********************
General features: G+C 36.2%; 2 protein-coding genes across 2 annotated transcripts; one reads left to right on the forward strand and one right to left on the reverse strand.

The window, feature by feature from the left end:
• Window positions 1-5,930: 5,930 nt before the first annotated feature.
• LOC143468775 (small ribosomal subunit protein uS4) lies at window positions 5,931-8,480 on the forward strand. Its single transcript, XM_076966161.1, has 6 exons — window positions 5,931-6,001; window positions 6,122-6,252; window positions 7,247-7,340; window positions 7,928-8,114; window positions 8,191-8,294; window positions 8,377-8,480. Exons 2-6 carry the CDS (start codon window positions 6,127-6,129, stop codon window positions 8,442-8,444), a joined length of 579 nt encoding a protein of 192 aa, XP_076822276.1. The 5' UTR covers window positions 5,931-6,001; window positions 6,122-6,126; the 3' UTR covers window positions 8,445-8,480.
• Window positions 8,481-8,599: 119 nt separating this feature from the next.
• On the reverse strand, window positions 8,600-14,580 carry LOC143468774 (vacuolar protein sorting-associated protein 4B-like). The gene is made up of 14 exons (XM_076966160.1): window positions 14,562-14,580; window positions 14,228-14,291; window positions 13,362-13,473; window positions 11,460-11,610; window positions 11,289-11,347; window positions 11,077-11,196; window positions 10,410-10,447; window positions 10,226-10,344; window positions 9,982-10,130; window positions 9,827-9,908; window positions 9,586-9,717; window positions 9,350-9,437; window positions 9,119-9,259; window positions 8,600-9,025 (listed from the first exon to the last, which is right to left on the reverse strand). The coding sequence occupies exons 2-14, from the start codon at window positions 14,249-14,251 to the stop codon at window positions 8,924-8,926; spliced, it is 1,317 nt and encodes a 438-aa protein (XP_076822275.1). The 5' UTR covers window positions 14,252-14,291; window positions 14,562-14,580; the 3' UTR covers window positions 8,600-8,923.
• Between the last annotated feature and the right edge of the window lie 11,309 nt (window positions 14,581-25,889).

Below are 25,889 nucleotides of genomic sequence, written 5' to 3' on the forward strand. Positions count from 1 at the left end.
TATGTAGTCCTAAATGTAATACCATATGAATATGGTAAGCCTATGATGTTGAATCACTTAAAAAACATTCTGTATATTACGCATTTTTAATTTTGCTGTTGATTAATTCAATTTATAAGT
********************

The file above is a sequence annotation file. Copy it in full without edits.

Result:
General features: G+C 36.2%; 2 protein-coding genes across 2 annotated transcripts; one reads left to right on the forward strand and one right to left on the reverse strand.

The window, feature by feature from the left end:
• Window positions 1-5,930: 5,930 nt before the first annotated feature.
• LOC143468775 (small ribosomal subunit protein uS4) lies at window positions 5,931-8,480 on the forward strand. Its single transcript, XM_076966161.1, has 6 exons — window positions 5,931-6,001; window positions 6,122-6,252; window positions 7,247-7,340; window positions 7,928-8,114; window positions 8,191-8,294; window positions 8,377-8,480. Exons 2-6 carry the CDS (start codon window positions 6,127-6,129, stop codon window positions 8,442-8,444), a joined length of 579 nt encoding a protein of 192 aa, XP_076822276.1. The 5' UTR covers window positions 5,931-6,001; window positions 6,122-6,126; the 3' UTR covers window positions 8,445-8,480.
• Window positions 8,481-8,599: 119 nt separating this feature from the next.
• On the reverse strand, window positions 8,600-14,580 carry LOC143468774 (vacuolar protein sorting-associated protein 4B-like). The gene is made up of 14 exons (XM_076966160.1): window positions 14,562-14,580; window positions 14,228-14,291; window positions 13,362-13,473; window positions 11,460-11,610; window positions 11,289-11,347; window positions 11,077-11,196; window positions 10,410-10,447; window positions 10,226-10,344; window positions 9,982-10,130; window positions 9,827-9,908; window positions 9,586-9,717; window positions 9,350-9,437; window positions 9,119-9,259; window positions 8,600-9,025 (listed from the first exon to the last, which is right to left on the reverse strand). The coding sequence occupies exons 2-14, from the start codon at window positions 14,249-14,251 to the stop codon at window positions 8,924-8,926; spliced, it is 1,317 nt and encodes a 438-aa protein (XP_076822275.1). The 5' UTR covers window positions 14,252-14,291; window positions 14,562-14,580; the 3' UTR covers window positions 8,600-8,923.
• Between the last annotated feature and the right edge of the window lie 11,309 nt (window positions 14,581-25,889).

Below are 25,889 nucleotides of genomic sequence, written 5' to 3' on the forward strand. Positions count from 1 at the left end.
TATGTAGTCCTAAATGTAATACCATATGAATATGGTAAGCCTATGATGTTGAATCACTTAAAAAACATTCTGTATATTACGCATTTTTAATTTTGCTGTTGATTAATTCAATTTATAAGT